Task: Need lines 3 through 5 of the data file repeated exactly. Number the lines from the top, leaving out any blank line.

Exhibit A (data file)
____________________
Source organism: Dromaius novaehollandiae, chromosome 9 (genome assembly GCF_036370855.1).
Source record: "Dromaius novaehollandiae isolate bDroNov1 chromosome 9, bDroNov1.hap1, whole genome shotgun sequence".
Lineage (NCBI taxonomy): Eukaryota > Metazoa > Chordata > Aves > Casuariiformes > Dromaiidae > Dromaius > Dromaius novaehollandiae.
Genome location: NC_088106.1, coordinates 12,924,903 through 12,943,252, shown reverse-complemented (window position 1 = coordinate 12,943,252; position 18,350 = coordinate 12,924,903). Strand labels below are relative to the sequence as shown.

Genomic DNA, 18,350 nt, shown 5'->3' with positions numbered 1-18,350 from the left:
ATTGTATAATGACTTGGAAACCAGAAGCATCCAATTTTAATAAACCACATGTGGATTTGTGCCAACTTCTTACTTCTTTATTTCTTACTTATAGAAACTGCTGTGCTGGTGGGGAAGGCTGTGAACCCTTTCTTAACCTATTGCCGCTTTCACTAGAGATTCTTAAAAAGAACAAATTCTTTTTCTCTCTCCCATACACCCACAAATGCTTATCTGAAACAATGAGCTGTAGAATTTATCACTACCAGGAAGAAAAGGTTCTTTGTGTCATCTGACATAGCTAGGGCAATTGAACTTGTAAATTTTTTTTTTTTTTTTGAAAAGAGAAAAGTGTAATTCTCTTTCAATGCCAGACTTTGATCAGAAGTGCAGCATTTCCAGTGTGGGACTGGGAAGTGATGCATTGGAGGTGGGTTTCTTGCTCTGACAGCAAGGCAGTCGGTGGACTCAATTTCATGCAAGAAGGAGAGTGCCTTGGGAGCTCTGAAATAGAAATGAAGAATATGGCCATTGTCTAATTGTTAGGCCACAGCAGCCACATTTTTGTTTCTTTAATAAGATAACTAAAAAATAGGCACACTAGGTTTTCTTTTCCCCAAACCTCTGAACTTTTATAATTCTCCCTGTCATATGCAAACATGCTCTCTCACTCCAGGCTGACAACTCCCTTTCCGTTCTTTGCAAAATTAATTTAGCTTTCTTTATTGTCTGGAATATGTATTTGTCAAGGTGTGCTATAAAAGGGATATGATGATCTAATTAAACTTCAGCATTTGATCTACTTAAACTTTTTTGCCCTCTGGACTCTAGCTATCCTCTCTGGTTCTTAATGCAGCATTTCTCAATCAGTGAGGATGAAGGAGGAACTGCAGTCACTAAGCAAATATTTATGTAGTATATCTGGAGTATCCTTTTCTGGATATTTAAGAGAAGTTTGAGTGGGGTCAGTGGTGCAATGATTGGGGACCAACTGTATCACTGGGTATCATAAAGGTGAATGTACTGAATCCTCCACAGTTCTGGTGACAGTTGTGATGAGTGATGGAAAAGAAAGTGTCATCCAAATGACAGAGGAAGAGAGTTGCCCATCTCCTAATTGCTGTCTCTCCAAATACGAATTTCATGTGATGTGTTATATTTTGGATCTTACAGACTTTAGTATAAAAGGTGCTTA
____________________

Lineage (NCBI taxonomy): Eukaryota > Metazoa > Chordata > Aves > Casuariiformes > Dromaiidae > Dromaius > Dromaius novaehollandiae.
Genome location: NC_088106.1, coordinates 12,924,903 through 12,943,252, shown reverse-complemented (window position 1 = coordinate 12,943,252; position 18,350 = coordinate 12,924,903). Strand labels below are relative to the sequence as shown.

Genomic DNA, 18,350 nt, shown 5'->3' with positions numbered 1-18,350 from the left: